Total Entertainment Network Overcomes Technology Hurdles
15,000th beta customer reached as leading interactive network for game-players prepares for late summer release
SAN FRANCISCO July 26, 1996 The Metzlers are fighting over the computer again. When Paul Metzler encouraged his wife, Wendy, to sign on to the Total Entertainment Network (TEN), he never thought shed take to it as well as she did. But since Wendy signed up as TENs 15,000th beta customer on June 28, he hasnt had a chance to play. "I was tired of spending time alone in bed while Paul was on the computer," said the Benicia, Calif. mother of one, "but now Im seriously addicted!"
The addition of the 15,000th customer is a marker for the strength of TENs technology. With this level of growthdriven largely by word of mouth within the gamer community TEN has achieved a significant milestone in resolving performance, latency and bandwidth issues, the number of simultaneous players on a particular server, and access to the TEN network. To date, more than 600 people can play simultaneously on TENs network with consistent performance and acceptable latency levels.
"TENs network infrastructure is handling the load without a problem. Supporting increased usage without performance degradation is the most challenging technical hurdle for any game network," according to Dave King, Chief Technology Officer at TEN. "This milestone was necessary to prove that TEN can provide quality fast-action game play to a large customer base," continued King.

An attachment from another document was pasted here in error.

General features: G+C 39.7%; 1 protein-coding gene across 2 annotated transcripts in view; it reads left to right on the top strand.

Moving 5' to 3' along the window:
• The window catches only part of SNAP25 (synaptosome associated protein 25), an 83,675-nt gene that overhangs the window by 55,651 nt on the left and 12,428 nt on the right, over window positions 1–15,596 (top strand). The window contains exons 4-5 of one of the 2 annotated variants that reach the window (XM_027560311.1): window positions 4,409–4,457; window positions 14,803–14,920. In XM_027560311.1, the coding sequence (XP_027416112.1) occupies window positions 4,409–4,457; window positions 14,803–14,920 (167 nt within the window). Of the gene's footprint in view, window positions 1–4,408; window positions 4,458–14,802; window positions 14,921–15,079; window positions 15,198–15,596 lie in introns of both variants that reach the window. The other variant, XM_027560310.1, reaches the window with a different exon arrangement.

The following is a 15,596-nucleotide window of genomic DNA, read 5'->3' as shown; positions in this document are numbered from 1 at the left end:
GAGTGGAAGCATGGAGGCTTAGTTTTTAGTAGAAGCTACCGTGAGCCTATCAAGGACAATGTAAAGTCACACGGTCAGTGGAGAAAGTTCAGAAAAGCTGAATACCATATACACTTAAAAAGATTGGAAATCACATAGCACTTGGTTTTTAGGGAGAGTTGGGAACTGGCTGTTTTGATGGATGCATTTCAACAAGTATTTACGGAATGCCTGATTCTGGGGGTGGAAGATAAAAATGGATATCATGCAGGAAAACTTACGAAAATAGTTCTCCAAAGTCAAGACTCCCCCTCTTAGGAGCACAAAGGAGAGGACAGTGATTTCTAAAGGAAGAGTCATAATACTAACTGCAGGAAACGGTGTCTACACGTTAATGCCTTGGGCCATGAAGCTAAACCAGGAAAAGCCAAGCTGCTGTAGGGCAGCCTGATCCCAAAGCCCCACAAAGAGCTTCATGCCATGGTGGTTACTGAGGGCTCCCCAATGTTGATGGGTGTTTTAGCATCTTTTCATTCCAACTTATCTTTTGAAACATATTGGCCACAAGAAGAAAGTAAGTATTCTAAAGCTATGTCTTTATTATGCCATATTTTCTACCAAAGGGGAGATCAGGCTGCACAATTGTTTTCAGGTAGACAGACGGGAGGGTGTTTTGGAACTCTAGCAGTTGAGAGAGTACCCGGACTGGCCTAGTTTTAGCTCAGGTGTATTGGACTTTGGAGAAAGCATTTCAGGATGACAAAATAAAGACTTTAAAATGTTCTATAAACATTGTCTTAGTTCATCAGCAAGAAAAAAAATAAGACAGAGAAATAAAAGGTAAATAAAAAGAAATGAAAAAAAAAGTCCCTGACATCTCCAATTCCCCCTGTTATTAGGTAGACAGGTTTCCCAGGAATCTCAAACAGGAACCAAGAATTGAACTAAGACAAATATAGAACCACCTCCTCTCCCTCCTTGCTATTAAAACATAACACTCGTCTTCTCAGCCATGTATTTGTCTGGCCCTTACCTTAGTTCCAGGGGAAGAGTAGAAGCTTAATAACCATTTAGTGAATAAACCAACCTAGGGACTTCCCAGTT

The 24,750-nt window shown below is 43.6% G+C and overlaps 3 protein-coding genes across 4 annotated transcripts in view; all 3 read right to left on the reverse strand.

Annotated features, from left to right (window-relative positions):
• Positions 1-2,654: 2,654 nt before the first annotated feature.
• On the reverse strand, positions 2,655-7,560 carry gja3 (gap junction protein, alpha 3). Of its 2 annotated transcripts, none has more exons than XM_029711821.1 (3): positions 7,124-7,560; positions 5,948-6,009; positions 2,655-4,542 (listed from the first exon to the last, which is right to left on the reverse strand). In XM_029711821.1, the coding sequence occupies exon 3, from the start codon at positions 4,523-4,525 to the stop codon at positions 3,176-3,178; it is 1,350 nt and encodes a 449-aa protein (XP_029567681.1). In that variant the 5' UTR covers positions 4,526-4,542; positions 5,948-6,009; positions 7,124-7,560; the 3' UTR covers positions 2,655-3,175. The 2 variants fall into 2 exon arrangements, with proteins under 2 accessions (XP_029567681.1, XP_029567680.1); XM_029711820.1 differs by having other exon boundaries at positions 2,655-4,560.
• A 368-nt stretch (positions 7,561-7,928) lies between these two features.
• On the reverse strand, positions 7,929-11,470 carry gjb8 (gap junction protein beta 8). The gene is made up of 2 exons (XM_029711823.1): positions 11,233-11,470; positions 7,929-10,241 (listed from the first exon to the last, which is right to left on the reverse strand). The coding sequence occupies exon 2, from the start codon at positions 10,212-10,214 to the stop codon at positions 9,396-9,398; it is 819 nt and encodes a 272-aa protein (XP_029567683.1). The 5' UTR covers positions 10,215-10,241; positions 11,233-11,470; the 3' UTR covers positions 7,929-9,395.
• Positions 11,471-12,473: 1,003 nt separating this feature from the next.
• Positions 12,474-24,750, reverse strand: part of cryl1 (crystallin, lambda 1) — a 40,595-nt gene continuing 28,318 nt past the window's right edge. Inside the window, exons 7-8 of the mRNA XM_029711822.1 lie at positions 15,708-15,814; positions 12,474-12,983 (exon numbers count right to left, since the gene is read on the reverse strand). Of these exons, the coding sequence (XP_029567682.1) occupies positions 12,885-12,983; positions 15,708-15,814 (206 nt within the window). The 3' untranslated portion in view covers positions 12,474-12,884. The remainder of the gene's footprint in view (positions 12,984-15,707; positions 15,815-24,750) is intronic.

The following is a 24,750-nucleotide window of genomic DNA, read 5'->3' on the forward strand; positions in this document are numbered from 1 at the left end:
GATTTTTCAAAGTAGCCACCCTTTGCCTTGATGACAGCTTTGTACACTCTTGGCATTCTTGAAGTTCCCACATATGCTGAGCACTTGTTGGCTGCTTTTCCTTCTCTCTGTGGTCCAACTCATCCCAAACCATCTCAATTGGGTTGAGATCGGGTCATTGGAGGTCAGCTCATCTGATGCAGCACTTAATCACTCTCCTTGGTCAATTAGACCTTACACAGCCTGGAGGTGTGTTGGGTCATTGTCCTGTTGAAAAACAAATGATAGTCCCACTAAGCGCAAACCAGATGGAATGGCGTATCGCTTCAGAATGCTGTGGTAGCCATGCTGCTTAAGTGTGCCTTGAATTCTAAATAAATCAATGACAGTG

The new volume of simultaneous customers has provided TEN with server and network stress testing vital in the final beta stages. "Because of the continuous high-volume of people simultaneously on the network we have been able to quickly uncover and fix bugs, while also improving latency levels and overall performance," said Jack Heistand, President and CEO of TEN. While TEN is still in its beta testing phase, continuous use of the network 24 hours a day, 7 days a week, the companys service has been solidified for its upcoming commercial release.
"The feedback from our beta customers has been critical in moving toward commercial release of our service. The information weve received in terms of features, stability, performance and content will let us provide people with a great multi-player gaming experience," added Heistand.
Currently the only multi-player gaming service that allows true national play, thousands of customers connect to the network each day over TEN-provided Internet dial-up numbers or through personal Internet service providers. "Gamers are always looking for a new challenge," said Heistand. "Because TEN provides the ability to play against others anywhere in the country, the possibilities are unlimited." With games like Duke Nukem 3D (which have very demanding latency requirements), TEN has demonstrated its ability to handle this level of usage without performance degradation and has laid the groundwork for a wealth of upcoming titles ready for multi-user play.
Total Entertainment Network is committed to creating the premier consumer network for game playing consumers on the Internet. TEN has online rights to more than twenty five different games, over half of which are TEN exclusives, by leading software publishers including
3D Realms/Apogee, Blizzard, Domark, Maxis, MicroProse, Spectrum HoloByte, and SSI. Based in San Francisco, TEN was formed in 1995 from the merger of Planet Optigon, Inc. and Outland, Inc. TEN received its initial funding from Kleiner Perkins Caufield and Byers, with subsequent investors including: Ameritech; Goldman Sachs; Robertson, Stephens & Company; and Vertex Management.
Members can reach TEN through their own Internet connection or one of TENs nationwide access numbers. The software will be available initially for Windows 95. To reach TEN, call 415-778-3500 or visit http://www.ten.net.
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